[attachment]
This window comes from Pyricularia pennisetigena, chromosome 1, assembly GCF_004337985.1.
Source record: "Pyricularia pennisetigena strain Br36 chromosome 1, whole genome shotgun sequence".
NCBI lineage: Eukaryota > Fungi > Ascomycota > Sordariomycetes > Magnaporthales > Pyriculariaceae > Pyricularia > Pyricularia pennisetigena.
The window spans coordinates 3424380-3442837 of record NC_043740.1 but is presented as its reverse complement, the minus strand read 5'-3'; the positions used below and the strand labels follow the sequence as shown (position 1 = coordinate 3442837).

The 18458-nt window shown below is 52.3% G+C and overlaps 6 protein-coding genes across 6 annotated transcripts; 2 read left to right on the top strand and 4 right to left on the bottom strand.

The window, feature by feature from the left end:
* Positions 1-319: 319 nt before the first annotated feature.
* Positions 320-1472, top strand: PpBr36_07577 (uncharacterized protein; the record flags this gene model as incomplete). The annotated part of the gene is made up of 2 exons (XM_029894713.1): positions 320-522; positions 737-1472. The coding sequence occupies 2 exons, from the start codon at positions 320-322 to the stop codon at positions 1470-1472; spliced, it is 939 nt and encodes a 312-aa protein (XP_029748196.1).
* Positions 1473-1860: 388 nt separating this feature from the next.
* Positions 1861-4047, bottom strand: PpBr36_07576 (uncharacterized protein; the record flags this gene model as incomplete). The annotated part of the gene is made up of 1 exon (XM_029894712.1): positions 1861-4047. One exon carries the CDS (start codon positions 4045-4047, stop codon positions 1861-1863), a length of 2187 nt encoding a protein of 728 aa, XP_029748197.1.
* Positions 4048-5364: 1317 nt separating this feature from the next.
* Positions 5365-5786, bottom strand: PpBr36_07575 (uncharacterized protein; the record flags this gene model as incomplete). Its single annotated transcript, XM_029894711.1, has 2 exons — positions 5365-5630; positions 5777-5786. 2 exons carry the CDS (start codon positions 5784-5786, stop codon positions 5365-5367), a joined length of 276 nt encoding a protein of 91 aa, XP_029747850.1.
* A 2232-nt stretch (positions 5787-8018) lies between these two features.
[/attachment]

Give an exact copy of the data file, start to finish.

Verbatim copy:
This window comes from Pyricularia pennisetigena, chromosome 1, assembly GCF_004337985.1.
Source record: "Pyricularia pennisetigena strain Br36 chromosome 1, whole genome shotgun sequence".
NCBI lineage: Eukaryota > Fungi > Ascomycota > Sordariomycetes > Magnaporthales > Pyriculariaceae > Pyricularia > Pyricularia pennisetigena.
The window spans coordinates 3424380-3442837 of record NC_043740.1 but is presented as its reverse complement, the minus strand read 5'-3'; the positions used below and the strand labels follow the sequence as shown (position 1 = coordinate 3442837).

The 18458-nt window shown below is 52.3% G+C and overlaps 6 protein-coding genes across 6 annotated transcripts; 2 read left to right on the top strand and 4 right to left on the bottom strand.

The window, feature by feature from the left end:
* Positions 1-319: 319 nt before the first annotated feature.
* Positions 320-1472, top strand: PpBr36_07577 (uncharacterized protein; the record flags this gene model as incomplete). The annotated part of the gene is made up of 2 exons (XM_029894713.1): positions 320-522; positions 737-1472. The coding sequence occupies 2 exons, from the start codon at positions 320-322 to the stop codon at positions 1470-1472; spliced, it is 939 nt and encodes a 312-aa protein (XP_029748196.1).
* Positions 1473-1860: 388 nt separating this feature from the next.
* Positions 1861-4047, bottom strand: PpBr36_07576 (uncharacterized protein; the record flags this gene model as incomplete). The annotated part of the gene is made up of 1 exon (XM_029894712.1): positions 1861-4047. One exon carries the CDS (start codon positions 4045-4047, stop codon positions 1861-1863), a length of 2187 nt encoding a protein of 728 aa, XP_029748197.1.
* Positions 4048-5364: 1317 nt separating this feature from the next.
* Positions 5365-5786, bottom strand: PpBr36_07575 (uncharacterized protein; the record flags this gene model as incomplete). Its single annotated transcript, XM_029894711.1, has 2 exons — positions 5365-5630; positions 5777-5786. 2 exons carry the CDS (start codon positions 5784-5786, stop codon positions 5365-5367), a joined length of 276 nt encoding a protein of 91 aa, XP_029747850.1.
* A 2232-nt stretch (positions 5787-8018) lies between these two features.